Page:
Anyone, even apartment dwellers, can grow their own Italian herb seasoning mix. All that is required to make your own Italian herb seasoning mix is equal parts of the following dry herbs: Oregano, Marjoram, Thyme, Basil, Rosemary, Sage.
Growing the Herbs
All these herbs can be grown indoors on sunny windowsills, in pots set on patios or balconies, in window boxes or in outdoor gardens. Some are annuals meaning they must be planted each year while others are perennials meaning they should come up each spring without needing to be replanted.
Because many of these herbs had their origins in the Mediterranean region where the soils are not terribly fertile, soil fertility is not that important but well drained soil is.
Oregano is a hardy perennial herb that we’ve managed to grow in zone 3 when we homesteaded in northern Maine without winter protection. It did so well I dug up some of the massive plant and gave it away which is of course one way that it can be propagated. It can also be grown from seeds or cuttings.
Marjoram is a perennial that is often treated as an annual as it’s very subject to winterkill. It can be propagated from seeds but because it’s frost sensitive, transplants should not be set out until danger of frost is past. Seeds can also be directly sown into the ground which is what I usually do.
Thyme is a perennial that with protection, usually survives the winter. One year I forgot to mulch it and it died as a result. Lesson learned the hard way. Thyme can be grown from seed, cuttings or from divisions. It grows low to the ground so as a result stalks can easily be layered with earth for propagation of new plants. If setting out transplants, they can be planted 1 to 2 weeks before the last expected frost.
Basil is a tender annual that is easily grown from seeds provided the seeds aren’t planted until the danger of frost is past. This is my preferred method of growing basil, but it can also be grown as a transplant and set out after all frost danger is past. Making frequent cuttings will encourage a more bushy plant instead of a tall rangy one.
Rosemary is a tender perennial that can be grown from seeds, cuttings or by layering. Because it’s frost sensitive any transplants shouldn’t be set out until the danger of frost is over. Mulching for winter protection is a must but many growers will bring their rosemary indoors for the winter then set it back out come spring. In all honesty we haven’t had good luck doing this. Once dug up and brought in, it does well initially but eventually develops a whitish coating which ultimately kills the plant. Recently I’ve begun treating rosemary as an annual and simply cut it off at ground level at the end of the season.
Sage is a hardy perennial that can survive temperatures of 0ºF if protected with a mulch. It can be grown from seeds, cuttings or divisions. Transplants can be set out 1 to 2 weeks before the last spring frost. Seeds for sage can also be direct seeded as soon as the ground can be worked which is how I established our plant.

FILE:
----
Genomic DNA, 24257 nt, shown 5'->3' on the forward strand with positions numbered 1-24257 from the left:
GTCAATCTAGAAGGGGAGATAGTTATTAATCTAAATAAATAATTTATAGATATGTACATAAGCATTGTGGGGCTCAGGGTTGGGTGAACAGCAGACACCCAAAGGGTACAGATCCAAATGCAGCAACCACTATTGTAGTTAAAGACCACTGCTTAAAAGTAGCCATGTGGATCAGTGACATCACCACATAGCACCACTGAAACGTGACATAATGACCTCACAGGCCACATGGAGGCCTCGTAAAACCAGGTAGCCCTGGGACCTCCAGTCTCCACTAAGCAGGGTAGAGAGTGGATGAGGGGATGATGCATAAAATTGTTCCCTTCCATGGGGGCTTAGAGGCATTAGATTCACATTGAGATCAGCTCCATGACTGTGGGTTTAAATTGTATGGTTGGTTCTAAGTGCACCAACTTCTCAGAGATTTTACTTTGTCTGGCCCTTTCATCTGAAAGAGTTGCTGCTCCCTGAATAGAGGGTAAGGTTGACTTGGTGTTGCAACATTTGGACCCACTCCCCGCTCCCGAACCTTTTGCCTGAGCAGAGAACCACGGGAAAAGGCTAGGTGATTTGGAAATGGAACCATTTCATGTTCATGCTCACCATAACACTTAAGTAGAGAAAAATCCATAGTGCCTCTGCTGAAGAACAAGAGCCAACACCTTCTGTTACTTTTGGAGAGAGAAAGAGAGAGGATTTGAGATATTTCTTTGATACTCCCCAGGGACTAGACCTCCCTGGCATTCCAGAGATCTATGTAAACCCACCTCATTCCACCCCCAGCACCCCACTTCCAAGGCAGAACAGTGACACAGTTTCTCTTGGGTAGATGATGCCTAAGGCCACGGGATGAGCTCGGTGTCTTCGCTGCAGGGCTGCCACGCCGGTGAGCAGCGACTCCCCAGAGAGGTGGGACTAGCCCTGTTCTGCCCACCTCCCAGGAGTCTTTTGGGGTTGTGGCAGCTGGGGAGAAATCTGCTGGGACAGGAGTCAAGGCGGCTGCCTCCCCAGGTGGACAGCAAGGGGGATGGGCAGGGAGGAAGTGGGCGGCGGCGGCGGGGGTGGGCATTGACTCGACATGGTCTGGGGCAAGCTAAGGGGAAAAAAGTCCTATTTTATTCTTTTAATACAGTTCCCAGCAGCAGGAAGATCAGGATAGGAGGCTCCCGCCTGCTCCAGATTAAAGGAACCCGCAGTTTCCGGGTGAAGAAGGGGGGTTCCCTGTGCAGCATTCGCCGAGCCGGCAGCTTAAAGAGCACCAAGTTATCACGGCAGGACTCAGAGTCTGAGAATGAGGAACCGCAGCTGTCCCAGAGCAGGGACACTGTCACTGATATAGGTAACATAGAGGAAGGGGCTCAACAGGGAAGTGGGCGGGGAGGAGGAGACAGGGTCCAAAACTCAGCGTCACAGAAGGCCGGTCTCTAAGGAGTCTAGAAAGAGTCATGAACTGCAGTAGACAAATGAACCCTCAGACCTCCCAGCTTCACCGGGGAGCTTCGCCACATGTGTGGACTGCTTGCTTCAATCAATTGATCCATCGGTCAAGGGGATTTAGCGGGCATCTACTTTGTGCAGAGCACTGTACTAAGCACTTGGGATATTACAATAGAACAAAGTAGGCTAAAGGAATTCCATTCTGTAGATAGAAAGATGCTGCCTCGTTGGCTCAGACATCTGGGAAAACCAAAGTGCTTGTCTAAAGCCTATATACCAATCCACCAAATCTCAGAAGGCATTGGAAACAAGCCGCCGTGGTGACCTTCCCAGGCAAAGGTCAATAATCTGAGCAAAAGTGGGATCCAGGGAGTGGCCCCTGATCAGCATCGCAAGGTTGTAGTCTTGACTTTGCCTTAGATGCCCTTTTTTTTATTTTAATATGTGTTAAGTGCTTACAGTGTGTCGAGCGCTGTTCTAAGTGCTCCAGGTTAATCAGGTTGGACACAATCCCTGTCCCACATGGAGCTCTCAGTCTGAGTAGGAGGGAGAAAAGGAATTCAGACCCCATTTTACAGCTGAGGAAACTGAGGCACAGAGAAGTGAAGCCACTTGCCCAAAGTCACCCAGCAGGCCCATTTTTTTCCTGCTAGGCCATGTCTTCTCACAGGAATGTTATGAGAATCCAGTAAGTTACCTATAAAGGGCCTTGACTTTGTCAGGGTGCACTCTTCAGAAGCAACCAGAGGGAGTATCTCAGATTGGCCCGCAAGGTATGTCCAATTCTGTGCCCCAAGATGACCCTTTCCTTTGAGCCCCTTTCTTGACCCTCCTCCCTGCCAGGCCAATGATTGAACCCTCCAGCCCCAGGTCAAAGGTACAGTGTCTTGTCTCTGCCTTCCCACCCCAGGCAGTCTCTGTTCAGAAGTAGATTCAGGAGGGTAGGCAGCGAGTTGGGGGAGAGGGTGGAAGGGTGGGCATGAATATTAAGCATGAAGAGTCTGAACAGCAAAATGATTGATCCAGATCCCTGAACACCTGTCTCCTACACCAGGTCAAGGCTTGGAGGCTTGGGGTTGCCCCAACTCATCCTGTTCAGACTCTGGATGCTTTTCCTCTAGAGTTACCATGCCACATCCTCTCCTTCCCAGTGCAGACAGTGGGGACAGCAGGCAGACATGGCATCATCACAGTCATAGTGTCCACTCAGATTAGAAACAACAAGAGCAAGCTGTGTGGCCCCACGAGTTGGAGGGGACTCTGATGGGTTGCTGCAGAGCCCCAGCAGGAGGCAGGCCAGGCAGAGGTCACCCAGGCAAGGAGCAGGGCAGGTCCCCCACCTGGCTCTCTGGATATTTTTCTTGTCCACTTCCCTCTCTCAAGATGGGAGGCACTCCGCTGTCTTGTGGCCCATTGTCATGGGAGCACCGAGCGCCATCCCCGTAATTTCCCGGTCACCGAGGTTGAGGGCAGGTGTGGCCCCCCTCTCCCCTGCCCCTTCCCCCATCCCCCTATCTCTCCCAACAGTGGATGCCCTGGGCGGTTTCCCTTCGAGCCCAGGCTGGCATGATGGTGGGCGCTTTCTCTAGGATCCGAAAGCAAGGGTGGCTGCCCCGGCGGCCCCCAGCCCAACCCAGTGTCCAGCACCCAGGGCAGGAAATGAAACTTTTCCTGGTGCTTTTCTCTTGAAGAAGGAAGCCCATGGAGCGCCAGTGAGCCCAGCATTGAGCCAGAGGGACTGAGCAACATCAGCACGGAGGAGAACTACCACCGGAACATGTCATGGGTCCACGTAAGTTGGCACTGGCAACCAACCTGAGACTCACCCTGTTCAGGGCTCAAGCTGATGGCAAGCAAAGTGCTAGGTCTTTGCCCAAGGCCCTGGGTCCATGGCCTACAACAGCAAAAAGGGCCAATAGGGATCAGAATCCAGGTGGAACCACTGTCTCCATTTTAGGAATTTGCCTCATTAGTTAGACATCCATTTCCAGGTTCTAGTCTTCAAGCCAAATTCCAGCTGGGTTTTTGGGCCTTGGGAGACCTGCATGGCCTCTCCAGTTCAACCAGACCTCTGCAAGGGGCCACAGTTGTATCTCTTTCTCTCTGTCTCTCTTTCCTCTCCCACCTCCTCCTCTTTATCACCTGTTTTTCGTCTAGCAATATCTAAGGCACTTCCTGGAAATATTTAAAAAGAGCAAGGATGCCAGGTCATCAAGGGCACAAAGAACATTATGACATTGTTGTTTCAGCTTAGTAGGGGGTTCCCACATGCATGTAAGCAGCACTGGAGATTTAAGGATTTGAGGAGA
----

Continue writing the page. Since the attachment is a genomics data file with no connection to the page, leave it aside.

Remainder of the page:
The Benefits of Mulch
When growing herbs, 3 uses of mulch come to mind. First is the use of mulch for weed suppression during the growing season. Second is using mulch to keep the herbs cleaner and free from mud spatter that results from heavy rains. Lastly is using mulch as winter protection for perennials such as thyme that would likely die without some help.
What material you use for mulch depends on what you have at your disposal. Over the years we’ve used straw, hay, sawdust that was generated by our portable lumber mill and in more recent years, brush that we’ve shredded with our chipper. See Mulches and Mulching for details.
Harvest and Drying
Although herbs can be harvested anytime, they should certainly be picked just before any flowers start to bloom. If at all possible harvest in the morning as soon as any dew has dried as the essential oils in the plants are highest at this time of the day. The more oil there is, the more flavor there is which is of course what you are after.
To harvest, annuals can be trimmed off at ground level unless you hope to get more cuttings from them in which case you should leave some of the stalk intact. Perennials should never be whacked off at ground level though. I like to leave at least 1/3 of the plant intact so it will have enough energy to survive the winter.
Once cut, I bring my harvest into the kitchen where I give the stalks a rinse to remove any stray dirt, then spin them dry in my salad spinner. Next I arrange the stalks in bundles and secure the ends with rubber bands. To hang for air drying, I open a paper clip and insert one end through the loops of the rubber band then put the other end of the paper clip over the wire of my drying rack. I be sure to label which herbs are which so I can tell them apart when they are dry. Once dry many herbs look alike so it’s hard to tell which is which.
Herbs should be crispy when fully dry. If they seem semi-soft and pliable give them more time to dry. I figure at least a week of air drying before I even bother to check them. Herbs can of course be dried in a dehydrator or in the oven set at the lowest temperature with the door slightly ajar.
Once dry, I strip the leaves off the stems. To concoct your homegrown Italian herb seasoning, measure equal amounts of the leaves of the above 6 herbs and combine in an airtight container. I usually mix up a tablespoon of each at a time but you could make a smaller or larger batch depending on your needs. It can be used in any tomato dish, sprinkled on pizza or in any recipe calling for Italian seasoning. At the time of use, crumbling the leaves between you fingers before you add them to what you’re making will release more flavor. Happy cooking!
Until next time, keep the dream alive! We wish you a great day!
Ron and Johanna
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